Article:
Andy Farrell’s men travel to Edinburgh with Grand Slam aspirations still in tact thanks to bonus-points wins over Wales, France and Italy.
The world’s top-ranked nation have dominated matches against the Scots during the past decade, winning 11 of the past 12 meetings.
But Gregor Townsend’s side have been a far tougher proposition in this year’s tournament – beating England and Wales before defeat in France – and are bidding for a first Triple Crown since the 1990 Five Nations to keep themselves in title contention.
Fly-half Sexton, who sat out the round-three win in Rome due to a groin issue sustained against France, believes Ireland are “privileged” to be vying for a clean sweep and is braced for the greatest test of the championship so far.
“We don’t consider ourselves favourites, we don’t even talk about that,” he said. “We think it’s going to be an incredibly tough game.
“They’re probably the best Scottish team – maybe not of all time because there are Scottish teams that have gone on to win championships and stuff – but definitely the best Scottish team we’ve played against.
“Probably since the Six Nations started, it’s the best Scottish team. It will be a really, really tough game and it will probably be our toughest of the championship so far.”
Ireland set aside the absence of a host of star men at Stadio Olimpico, including their influential skipper, to remain as the competition’s pacesetters.
Sexton, who confirmed he is “good to go” this weekend, previously won a Grand Slam in 2018 – the third Six Nations triumph of his distinguished career.
The 37-year-old believes Scottish hope of ending a 33-year Triple Crown drought adds an extra edge to a tricky away trip.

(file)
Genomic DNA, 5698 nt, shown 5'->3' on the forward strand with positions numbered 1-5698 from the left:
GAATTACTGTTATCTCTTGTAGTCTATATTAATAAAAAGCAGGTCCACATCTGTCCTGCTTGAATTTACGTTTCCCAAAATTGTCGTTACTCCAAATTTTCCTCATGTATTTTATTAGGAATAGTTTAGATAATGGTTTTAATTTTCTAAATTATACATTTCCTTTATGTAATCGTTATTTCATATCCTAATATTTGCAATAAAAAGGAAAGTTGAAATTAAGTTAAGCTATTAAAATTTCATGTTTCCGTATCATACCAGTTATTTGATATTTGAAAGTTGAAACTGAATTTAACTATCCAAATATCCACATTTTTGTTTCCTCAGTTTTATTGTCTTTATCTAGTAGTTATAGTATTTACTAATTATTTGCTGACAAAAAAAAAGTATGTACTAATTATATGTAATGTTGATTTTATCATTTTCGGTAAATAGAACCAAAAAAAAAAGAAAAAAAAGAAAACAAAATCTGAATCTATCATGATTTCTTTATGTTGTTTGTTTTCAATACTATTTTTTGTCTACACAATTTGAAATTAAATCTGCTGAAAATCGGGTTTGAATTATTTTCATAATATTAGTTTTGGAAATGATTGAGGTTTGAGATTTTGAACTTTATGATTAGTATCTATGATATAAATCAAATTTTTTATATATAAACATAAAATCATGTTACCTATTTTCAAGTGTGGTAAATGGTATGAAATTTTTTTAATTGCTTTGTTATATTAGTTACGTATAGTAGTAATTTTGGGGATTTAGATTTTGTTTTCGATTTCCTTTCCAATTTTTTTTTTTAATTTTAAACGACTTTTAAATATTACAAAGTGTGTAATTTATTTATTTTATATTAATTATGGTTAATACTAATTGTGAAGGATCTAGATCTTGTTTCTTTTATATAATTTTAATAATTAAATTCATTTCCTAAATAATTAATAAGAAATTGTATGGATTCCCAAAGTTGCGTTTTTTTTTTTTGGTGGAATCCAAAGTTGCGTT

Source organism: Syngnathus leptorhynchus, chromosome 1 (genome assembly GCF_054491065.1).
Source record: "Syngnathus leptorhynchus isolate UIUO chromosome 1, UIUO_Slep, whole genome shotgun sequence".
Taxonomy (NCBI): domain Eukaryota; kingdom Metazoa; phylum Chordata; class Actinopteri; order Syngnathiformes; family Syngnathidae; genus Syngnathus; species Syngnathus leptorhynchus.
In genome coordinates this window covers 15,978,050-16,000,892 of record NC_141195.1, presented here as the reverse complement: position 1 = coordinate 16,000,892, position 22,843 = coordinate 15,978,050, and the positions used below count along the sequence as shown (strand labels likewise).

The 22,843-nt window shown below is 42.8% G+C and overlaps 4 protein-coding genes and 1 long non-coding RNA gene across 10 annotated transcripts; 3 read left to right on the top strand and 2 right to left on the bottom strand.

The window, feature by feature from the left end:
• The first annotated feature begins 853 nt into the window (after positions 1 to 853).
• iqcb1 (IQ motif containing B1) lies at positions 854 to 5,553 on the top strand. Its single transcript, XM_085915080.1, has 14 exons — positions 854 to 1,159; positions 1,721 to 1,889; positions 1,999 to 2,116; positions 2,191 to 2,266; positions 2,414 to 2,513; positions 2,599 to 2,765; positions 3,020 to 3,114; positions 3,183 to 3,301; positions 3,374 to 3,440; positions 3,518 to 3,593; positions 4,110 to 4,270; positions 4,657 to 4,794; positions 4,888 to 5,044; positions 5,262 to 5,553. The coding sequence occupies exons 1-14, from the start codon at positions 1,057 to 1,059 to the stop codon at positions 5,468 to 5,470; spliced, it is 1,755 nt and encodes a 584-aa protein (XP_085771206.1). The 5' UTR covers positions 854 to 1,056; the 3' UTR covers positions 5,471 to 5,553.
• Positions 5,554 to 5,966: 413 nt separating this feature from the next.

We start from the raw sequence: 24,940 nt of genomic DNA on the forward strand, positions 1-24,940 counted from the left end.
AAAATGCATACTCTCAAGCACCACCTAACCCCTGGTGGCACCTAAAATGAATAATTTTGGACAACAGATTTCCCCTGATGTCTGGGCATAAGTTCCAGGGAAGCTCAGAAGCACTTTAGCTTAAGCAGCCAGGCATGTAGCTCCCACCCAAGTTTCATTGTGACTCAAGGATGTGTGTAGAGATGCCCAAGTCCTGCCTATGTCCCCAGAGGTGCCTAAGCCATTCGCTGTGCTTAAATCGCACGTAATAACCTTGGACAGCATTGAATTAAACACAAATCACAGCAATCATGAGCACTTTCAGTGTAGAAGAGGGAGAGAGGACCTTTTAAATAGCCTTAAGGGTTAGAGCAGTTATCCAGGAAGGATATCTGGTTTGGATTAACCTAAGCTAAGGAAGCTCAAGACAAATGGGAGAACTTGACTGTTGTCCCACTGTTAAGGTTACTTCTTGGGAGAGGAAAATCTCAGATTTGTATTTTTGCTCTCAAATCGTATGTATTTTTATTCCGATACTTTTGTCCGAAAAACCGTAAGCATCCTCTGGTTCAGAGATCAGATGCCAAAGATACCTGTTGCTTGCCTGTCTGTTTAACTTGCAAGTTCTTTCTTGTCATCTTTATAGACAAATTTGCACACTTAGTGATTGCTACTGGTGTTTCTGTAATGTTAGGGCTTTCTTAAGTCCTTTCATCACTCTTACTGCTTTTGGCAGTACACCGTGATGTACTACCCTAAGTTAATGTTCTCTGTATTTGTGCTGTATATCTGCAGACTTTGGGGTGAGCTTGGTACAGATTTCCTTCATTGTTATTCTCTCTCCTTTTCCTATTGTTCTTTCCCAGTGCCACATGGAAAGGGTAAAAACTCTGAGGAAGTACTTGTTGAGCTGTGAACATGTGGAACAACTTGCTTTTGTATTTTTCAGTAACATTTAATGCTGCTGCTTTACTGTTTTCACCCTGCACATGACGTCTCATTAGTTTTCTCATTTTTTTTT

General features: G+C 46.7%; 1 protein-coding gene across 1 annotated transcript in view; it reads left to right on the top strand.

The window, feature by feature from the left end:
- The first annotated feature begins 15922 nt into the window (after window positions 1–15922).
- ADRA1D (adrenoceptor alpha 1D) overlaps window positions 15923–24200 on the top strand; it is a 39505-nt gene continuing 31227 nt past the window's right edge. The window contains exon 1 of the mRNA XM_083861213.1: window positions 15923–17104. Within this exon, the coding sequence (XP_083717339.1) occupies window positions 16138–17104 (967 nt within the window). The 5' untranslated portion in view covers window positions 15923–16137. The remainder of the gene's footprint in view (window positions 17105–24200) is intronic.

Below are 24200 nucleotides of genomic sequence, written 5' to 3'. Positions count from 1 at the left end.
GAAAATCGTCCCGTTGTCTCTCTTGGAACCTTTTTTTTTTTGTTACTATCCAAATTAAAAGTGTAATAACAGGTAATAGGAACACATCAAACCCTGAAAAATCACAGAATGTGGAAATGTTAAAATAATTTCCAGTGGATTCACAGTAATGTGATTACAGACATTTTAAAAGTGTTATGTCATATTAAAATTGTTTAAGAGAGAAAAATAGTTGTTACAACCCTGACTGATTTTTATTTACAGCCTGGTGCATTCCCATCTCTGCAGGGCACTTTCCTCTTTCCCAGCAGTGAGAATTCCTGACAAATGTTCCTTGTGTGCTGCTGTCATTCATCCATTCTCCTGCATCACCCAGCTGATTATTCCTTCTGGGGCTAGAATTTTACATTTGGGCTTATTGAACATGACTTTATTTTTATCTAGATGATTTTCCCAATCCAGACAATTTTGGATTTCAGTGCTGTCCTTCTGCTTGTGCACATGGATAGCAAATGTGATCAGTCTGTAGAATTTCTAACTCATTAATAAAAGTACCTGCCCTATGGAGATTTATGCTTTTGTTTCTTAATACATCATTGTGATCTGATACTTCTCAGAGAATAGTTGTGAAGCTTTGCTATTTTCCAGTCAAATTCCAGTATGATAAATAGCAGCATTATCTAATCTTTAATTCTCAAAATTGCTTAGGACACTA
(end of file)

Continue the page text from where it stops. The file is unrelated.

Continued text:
“Every team comes into this competition wanting to win a Grand Slam, wanting to win a championship and that’s why it’s so important to get off to a good start because it keeps everything alive,” he said.
“We still have them in our grasp so we obviously talk about it and make sure that we deal with the pressure that comes with that but it’s a privileged position to be going for it.”
Speaking of Scotland’s Triple Crown aspirations, he continued: “It’s something that we’re going to have to acknowledge because it’s going to make for a very special atmosphere over there I’m sure – it always is a very special atmosphere even if there was nothing on the line.
“But it’s a huge game now with them going for a Triple Crown and still in the championship and us obviously in the championship and obviously wanting to try and win a Triple Crown ourselves.
“It’s a massive game, so it’s great to be a part of.”
Sexton could also achieve a personal milestone on Sunday as he is closing in on becoming the Six Nations’ all-time leading points scorer.
The Leinster man, who sits just seven championship points short of former international team-mate Ronan O’Gara’s record total of 557, insists collective glory tops individual achievement.
“It’s something that people say to you or you see it on social media,” he said. “Irish Rugby tagged me in something today, which I wasn’t too happy about!
“It’s there but I don’t think it’s going to add any pressure to me or anything like that. It’s not something I ever set out to do.
“I’d rather not score another point and win a championship, win a Grand Slam than get the points record. It doesn’t bother me too much. If it comes, fantastic, but it’s not something I lose sleep over.
“If the right decision is to go to the corner and pass on points, I will do that.
“But if you do it, it’s an amazing mark to do. Ronan obviously had an amazing career and even just to be in that same conversation is enough for me.”